Henri de Toulouse-Lautrec
Famed as a hard-drinking, aristocratic dwarf, Henri Toulouse-Lautrec was also one of the greatest graphic artists of all time. His growth was stunted by two childhood accidents, leaving him with an adult-sized torso and stubby legs. Having shown early talent, he was sent off to study under Léon Bonnat and by 21 had his very own Montmartre studio. His paintings were executed on cardboard using oil paint diluted with turpentine, a technique pioneered by Degas known as peinture à l’essence. Focusing on marginal figures from the city’s seedy underbelly, he depicted dancers and prostitutes with a sympathetic and humane eye. His ground-breaking art nouveau posters, comprised of flat areas of color, were influenced both by Gauguin’s paintings and Japanese woodblock prints. The lithographic adverts he made for the Moulin Rouge are among the most iconic images of fin-de-siècle Paris. His debauched lifestyle led to an early death, aged only 36.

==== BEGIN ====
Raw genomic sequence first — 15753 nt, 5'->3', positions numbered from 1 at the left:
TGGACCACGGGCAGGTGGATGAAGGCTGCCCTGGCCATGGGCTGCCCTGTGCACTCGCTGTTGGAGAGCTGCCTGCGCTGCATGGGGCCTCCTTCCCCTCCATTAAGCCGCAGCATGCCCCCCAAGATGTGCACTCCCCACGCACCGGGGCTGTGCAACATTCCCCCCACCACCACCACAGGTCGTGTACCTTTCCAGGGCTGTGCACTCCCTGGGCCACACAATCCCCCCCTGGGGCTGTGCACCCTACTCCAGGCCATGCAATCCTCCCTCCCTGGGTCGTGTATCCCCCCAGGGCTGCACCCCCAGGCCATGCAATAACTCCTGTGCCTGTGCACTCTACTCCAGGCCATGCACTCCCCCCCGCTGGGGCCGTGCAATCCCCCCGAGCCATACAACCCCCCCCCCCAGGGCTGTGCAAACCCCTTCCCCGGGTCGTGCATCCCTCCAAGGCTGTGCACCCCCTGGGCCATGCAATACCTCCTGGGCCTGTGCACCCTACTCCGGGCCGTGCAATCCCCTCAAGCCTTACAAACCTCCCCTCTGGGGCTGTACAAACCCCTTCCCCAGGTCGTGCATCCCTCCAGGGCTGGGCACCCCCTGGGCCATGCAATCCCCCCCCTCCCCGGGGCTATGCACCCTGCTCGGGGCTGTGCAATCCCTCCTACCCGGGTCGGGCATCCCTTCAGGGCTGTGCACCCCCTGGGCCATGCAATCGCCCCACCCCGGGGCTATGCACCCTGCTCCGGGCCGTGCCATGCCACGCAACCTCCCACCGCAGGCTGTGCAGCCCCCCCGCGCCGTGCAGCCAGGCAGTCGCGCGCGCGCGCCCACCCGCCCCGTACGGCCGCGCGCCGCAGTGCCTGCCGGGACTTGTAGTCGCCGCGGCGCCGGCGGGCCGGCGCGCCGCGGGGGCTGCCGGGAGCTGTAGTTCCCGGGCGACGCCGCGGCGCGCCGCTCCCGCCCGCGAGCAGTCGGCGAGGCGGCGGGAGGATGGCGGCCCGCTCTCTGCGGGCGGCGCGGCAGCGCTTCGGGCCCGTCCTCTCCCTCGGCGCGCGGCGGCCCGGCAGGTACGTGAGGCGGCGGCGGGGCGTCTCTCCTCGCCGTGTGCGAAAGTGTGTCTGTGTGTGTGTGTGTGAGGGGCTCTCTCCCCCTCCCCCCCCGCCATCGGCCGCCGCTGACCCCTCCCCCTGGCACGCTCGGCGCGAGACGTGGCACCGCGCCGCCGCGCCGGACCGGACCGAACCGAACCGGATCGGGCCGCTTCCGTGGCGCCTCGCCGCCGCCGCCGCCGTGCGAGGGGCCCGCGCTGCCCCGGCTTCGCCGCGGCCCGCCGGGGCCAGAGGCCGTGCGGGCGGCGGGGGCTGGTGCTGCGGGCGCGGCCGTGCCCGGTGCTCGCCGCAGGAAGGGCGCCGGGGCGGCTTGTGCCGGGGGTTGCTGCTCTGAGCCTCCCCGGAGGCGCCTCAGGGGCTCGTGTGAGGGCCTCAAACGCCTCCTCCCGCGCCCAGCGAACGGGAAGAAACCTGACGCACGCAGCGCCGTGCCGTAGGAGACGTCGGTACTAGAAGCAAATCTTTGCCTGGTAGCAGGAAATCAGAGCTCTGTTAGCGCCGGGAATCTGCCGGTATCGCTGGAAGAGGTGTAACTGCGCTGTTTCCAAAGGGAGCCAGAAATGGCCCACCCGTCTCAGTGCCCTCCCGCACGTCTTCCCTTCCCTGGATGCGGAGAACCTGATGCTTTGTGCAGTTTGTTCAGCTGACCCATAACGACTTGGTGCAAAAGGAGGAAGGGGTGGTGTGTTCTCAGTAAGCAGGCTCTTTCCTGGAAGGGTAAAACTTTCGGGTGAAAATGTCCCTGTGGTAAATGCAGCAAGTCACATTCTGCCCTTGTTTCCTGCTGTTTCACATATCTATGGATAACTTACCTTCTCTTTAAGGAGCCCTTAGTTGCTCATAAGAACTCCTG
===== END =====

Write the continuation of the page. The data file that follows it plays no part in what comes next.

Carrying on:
Disaster Art, Electricity's Impact on Art History & More
Each week, we scour the internet for the most significant, surprising, and outrageous art news—helping you stay informed (an…
In Tangier, “Authenticity” Has Never Been Simple
(Want to explore other “Artropolises”? Check out our series.)
5 Things to Know About Rockwell’s Favorite Artist
We can count on the fact that art history’s biggest names were also some of the most talented of their time. The opposite is…